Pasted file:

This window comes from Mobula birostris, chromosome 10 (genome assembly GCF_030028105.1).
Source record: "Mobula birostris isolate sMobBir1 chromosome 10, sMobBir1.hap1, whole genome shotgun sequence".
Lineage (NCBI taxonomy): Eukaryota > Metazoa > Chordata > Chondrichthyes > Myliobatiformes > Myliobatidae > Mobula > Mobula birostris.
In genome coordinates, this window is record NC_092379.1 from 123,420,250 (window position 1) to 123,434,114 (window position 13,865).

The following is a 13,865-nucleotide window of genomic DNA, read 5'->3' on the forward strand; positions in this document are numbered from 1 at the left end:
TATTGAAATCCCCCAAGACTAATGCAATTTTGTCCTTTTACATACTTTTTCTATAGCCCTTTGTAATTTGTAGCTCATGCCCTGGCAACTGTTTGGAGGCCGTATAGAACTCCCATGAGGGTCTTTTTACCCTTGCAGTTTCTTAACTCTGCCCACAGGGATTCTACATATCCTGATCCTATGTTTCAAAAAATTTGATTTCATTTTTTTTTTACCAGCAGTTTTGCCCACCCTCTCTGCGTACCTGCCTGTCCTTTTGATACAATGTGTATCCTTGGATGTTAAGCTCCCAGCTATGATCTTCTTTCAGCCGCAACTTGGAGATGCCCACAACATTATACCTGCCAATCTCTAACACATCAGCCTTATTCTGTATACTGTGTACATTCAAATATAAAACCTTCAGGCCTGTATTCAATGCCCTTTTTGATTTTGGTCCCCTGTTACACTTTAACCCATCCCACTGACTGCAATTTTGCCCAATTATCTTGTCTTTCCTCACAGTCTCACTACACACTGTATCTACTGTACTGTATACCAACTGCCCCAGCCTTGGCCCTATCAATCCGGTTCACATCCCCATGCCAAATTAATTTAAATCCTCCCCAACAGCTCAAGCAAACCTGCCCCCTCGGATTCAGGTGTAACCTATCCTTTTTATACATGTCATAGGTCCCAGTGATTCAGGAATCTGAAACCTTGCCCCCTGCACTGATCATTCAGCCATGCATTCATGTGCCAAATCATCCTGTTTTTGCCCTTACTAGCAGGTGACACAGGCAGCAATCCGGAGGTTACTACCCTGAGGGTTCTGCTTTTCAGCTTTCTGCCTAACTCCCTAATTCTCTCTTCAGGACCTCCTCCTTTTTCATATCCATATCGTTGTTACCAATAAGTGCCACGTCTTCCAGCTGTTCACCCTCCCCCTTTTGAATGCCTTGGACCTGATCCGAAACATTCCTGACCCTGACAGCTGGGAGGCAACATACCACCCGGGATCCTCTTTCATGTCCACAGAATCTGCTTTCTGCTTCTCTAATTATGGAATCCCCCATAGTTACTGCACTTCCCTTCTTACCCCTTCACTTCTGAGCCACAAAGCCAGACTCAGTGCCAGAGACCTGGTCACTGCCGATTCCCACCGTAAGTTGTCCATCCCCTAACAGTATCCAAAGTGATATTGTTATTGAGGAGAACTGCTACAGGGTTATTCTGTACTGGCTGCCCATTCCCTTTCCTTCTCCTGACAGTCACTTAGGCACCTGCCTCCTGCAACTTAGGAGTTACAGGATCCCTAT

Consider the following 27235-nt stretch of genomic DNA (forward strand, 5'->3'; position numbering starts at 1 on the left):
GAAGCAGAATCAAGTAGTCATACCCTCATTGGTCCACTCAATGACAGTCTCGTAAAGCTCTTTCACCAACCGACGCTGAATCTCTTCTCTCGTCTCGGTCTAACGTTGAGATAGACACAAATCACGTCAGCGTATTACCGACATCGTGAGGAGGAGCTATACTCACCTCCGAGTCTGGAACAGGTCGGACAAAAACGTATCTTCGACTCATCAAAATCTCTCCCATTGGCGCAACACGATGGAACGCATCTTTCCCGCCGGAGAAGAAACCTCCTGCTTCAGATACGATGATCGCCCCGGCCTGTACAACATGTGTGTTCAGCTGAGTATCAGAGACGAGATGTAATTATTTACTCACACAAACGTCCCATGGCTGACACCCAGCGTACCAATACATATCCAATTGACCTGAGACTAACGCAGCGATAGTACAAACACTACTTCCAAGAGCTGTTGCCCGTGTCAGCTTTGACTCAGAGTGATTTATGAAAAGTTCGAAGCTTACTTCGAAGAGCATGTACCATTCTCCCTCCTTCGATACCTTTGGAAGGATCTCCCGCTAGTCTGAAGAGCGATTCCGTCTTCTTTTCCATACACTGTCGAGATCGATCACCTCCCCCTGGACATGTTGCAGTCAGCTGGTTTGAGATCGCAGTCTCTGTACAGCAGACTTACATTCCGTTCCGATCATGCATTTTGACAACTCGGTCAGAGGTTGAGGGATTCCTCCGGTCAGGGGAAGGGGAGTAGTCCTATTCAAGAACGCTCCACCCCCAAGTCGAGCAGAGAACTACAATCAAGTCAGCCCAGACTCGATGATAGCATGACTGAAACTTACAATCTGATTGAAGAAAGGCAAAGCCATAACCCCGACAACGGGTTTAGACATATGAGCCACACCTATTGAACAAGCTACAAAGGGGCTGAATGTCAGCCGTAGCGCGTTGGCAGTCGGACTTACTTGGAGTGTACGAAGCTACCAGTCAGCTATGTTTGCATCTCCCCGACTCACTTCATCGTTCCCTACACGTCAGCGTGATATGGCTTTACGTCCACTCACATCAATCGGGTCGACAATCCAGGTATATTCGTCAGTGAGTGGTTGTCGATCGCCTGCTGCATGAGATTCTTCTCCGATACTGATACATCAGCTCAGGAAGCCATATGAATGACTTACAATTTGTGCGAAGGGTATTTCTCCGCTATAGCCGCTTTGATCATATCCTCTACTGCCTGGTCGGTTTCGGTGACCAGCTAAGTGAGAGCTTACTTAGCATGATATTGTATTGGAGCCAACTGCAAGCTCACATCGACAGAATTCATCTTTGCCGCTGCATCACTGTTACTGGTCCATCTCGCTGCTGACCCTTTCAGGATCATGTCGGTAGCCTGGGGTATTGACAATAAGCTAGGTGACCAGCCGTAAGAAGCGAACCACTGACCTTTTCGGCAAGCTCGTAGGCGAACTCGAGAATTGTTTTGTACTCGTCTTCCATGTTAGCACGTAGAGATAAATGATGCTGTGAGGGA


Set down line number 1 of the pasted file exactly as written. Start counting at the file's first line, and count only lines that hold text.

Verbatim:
This window comes from Mobula birostris, chromosome 10 (genome assembly GCF_030028105.1).